The College Board has decided to switch to a digital SAT format in order to prevent its SAS exams from being leaked. The following revisions have been made to the test:
The digital SAT was planned for some time, but as of 1/25/22, it has been made official.
The first set of digital SATs will be available in time for the March 2023 international examinations, according to the College Board (and beyond). The digital SAT promises to be more secure than paper-based exams, which is the underlying reason for the shift, according to the College Board. The paper-based exams have experienced significant issues with worldwide exam security, including test leaks, cheating scandals, score delays, and canceled scores.
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There won’t be a paper exam alternative anywhere after the Fall 2023 Digital PSATs, March 2024 US Digital SATs, and March 2024 School-Day SATs (also digital), with the exception of students with accommodations who will still have the option of paper-based testing.
In some senses, the digital SAT has already come. The College Board has secretly been giving a “digital SAT pilot” exam to a small group of students since late 2021. In exchange, the students earned $50 or $100 gift cards but did not receive an official SAT score.
From April 2022, however, digital SAT pilot test-takers — you must be invited to take the test and then accepted — are given official SAT scores and can choose to keep or cancel the scores after being viewed.
You can choose (whether your digital SAT score) “will become an official College Board score by the end of August 2022,” the College Board stated in an email. Test takers also can choose between a $50/$100 gift card or a free exam registration (worth $55) for the March or May 2022 paper-based SAT.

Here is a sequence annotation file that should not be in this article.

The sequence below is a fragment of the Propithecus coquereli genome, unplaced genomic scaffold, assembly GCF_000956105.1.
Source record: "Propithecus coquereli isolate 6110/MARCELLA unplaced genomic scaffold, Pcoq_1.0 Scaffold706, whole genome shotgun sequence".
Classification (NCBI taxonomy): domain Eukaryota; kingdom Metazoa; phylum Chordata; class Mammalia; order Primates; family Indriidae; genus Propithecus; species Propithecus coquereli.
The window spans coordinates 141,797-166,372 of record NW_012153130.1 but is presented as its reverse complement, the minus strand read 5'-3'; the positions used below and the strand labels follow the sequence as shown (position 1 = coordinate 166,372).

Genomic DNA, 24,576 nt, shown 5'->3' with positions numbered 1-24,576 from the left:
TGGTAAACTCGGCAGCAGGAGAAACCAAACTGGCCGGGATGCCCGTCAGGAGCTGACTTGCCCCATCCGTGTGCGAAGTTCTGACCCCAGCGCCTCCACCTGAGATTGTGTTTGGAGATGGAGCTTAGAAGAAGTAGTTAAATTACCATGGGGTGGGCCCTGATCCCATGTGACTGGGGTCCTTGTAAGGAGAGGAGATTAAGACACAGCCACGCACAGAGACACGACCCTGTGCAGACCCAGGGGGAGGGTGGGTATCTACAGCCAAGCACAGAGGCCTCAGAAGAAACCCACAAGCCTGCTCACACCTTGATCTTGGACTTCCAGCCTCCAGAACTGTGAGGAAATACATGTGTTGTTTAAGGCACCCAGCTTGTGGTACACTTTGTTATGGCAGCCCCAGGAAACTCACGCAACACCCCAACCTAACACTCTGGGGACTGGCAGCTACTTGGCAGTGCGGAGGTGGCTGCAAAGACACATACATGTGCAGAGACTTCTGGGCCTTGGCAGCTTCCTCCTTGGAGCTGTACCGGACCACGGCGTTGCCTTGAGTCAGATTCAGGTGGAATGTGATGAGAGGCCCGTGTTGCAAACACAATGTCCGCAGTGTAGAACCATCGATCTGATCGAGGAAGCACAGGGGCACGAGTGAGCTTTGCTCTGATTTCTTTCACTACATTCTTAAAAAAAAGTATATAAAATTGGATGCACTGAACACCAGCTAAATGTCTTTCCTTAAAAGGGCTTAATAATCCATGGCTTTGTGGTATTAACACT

Students should take advantage of this chance even if they plan to take the digital SAT in 2023 or later. Those who take the new digital SAT pilot will now have the option to delete or cancel their results after the fact.
The sole caveat? Students must also agree to either take the March 2022 or May 2022 paper-based SAT to get an official score on the April 2022-starting digital SAT pilot program, presumably in order to validate or confirm their scores on the digital exam.
The majority of the exam’s substance will not change, but it appears that the digital SAT will test more subjects and abilities (including limits of functions, poetry, and synthesizing information from notes) while eliminating or de-emphasizing some question types. By the fall of this year, the College Board has pledged to release the first official digital SAT study guides and practice exams (2022).
Additional math topics tested will include proportions, functions, systems of equations, geometry, coordinate geometry, number properties, and parabolas.
The SAT has traditionally changed exam formats roughly every ten years. The test was changed in 2005 to a 2400-point exam, then again in 2015 to return to 1600, and now the major change to a digital-only version has been scheduled for 2023–2024.
Given the abundance of practice exams available for the paper-based SAT (68 official SAT exams and counting) and the scarcity of study materials available for the digital exam, there’s a high probability that there will be a rush of test-takers for the current paper-based before the format changes.
In addition, many students will still prefer the paper-based exam as it is frequently easier to take a paper test than a computer one. The 3-hour, paper-based SAT is not just easier on the eyes but perhaps easier overall than spending two continuous hours staring at a computer screen.
Another reason to avoid the unknown and take the paper-based SAT is the expected technical issues when implementing the digital SAT, similar to those experienced during the “computer-based” ACT.
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